Hooked on Junkies: The Cowboy Junkies play a free show at the Levitt Shell

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Margo Timmins
  • Margo Timmins
They say you never forget your first, and it's true. I bought my first CD player at Goldsmith's in 1992 and went to some record store in the Mall of Memphis and bought two CDs: Small Change, a Tom Waits classic, and Black Eyed Man by The Cowboy Junkies which was hot off the presses. A recent break-in had seriously depleted my music collection so for months these discs and a handful of cassette tapes were all I had to listen to. And I never got tired of them.

The Cowboy Junkies made a name for themselves in 1988 with The Trinity Session, a fantastic collection of songs recorded at Ontario's Church of the Holy Trinity. It's still widely considered to be the band's most important recording, and "Sweet Jane", a quaalude-country take on one of the Velvet Underground's definitive songs—is probably still the group's best known cut. But for my money, it's all about Black Eyed Man and I hope to hear many of those songs when the group plays a free concert at The Levitt Shell on Saturday, June 12.

Black Eyed Man had me in its thrall from the opening guitar licks of "Southern Rain" and held me there all the way through the mournful joy of Townes Van Zandt's "To Live is to Fly," which is one of the greatest songs about the ephemera of life as seen through the eyes of a touring musician. Unsurprisingly Margo Timmins— a Canadian Nico who was once singled out as one of the most beautiful people in the world by People Magazine— managed to milk every ounce of love and frustration from Van Zandt's lyrics. "I'll miss the system here, the volume's low and the treble's clear," she crooned turning everything into metaphor. "We all got holes to fill. And them holes are all that’s real. Some fall on you like a storm. Sometimes you dig your own."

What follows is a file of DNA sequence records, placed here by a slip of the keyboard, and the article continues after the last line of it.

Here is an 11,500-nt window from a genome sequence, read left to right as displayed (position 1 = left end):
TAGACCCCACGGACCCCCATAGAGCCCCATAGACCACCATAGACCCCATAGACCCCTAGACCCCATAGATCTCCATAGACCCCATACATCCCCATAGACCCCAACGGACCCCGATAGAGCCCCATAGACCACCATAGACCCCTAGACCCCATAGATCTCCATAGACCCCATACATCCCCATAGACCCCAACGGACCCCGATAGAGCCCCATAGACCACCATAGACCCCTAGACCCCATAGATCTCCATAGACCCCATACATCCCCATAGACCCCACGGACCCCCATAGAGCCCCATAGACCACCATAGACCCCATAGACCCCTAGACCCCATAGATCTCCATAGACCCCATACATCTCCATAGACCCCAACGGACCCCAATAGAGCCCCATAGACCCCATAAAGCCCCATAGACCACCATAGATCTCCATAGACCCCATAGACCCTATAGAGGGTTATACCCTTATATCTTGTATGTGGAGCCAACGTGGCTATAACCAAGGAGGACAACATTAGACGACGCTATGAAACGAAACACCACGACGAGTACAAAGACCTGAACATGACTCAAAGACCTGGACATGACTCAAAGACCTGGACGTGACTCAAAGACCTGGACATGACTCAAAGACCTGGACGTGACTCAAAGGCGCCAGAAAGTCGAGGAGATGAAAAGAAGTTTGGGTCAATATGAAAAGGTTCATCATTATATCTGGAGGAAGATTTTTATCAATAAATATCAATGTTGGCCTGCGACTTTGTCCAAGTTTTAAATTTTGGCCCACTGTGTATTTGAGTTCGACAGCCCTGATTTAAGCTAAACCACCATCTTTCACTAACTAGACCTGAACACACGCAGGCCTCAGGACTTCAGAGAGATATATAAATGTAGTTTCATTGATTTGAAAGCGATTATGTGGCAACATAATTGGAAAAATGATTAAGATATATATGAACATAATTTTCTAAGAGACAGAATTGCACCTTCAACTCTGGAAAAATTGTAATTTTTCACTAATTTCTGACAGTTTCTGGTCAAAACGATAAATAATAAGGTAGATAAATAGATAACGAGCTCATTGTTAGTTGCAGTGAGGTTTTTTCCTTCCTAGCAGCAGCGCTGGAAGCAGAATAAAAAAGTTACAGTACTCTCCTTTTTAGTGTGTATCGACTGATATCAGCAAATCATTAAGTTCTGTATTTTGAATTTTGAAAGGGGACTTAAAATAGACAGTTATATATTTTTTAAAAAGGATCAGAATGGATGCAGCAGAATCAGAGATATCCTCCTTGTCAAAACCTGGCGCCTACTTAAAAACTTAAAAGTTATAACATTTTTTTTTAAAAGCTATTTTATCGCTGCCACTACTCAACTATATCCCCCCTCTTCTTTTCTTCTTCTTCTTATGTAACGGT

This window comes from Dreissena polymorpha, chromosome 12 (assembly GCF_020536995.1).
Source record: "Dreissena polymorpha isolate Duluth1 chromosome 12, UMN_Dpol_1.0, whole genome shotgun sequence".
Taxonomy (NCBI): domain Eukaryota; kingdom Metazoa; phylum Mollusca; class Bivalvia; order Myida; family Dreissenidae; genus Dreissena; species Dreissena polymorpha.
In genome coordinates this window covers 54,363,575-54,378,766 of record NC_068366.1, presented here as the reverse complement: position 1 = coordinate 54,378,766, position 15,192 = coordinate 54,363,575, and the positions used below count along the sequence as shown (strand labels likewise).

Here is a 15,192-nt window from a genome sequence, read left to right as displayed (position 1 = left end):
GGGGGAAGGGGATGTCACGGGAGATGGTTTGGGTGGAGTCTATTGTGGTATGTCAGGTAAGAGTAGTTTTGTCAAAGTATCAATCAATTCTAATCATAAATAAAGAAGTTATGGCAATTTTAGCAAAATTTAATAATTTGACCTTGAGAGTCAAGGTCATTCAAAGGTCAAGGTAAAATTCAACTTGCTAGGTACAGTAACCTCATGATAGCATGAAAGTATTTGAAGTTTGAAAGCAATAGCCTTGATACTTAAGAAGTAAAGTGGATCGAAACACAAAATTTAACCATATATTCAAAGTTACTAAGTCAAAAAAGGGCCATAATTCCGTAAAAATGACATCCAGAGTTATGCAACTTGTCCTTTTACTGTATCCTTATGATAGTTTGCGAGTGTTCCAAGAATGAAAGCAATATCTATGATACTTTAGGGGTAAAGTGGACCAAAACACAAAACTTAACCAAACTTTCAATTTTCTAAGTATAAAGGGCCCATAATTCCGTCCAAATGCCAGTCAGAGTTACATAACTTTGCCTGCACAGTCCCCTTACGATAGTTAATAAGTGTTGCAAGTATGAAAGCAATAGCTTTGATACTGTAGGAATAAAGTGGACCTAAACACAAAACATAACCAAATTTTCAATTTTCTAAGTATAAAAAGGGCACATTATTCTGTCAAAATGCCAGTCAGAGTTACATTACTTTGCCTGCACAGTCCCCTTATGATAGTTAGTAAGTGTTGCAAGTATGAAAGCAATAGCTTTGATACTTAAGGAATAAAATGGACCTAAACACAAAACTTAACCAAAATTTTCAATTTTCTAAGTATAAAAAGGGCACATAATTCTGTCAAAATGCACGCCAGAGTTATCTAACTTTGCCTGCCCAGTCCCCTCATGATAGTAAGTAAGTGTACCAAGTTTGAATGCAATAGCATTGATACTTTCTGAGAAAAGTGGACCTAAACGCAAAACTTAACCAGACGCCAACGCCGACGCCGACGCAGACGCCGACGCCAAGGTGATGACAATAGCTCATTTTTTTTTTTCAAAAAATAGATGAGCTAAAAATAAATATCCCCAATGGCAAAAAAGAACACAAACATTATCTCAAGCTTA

There wasn't a song on Black Eyed Man that didn't speak to me. Murder Tonight in the Trailer Park reminded my of how news spread when I was growing up in small town America. "The Last Spike" which washed over me like some ghostly answer to "The L&N Don't Stop Here Anymore" was a painfully personal reminder of that same small town experience.

Oh sure, I want to hear "Misguided Angel," and the CJ's slow burn take on "Blue Moon." I love their version of "Working on a Building," and I'll be among the first to flick his Bic when they launch into the opening chords of "Sweet Jane." But I'm holding out for "This Street, That Man, This Life" and "A Horse in the Country" in which Timmins sings, "Sometimes you meet someone and your guts just burn." I know that feeling too well. I felt it when I first stumbled across a used copy of Whites Off Earth Now sometime in the late 80's. And I feel it today in anticipation of finally—after years of listening—knowing that I'm going to see the Cowboy Junkies live.

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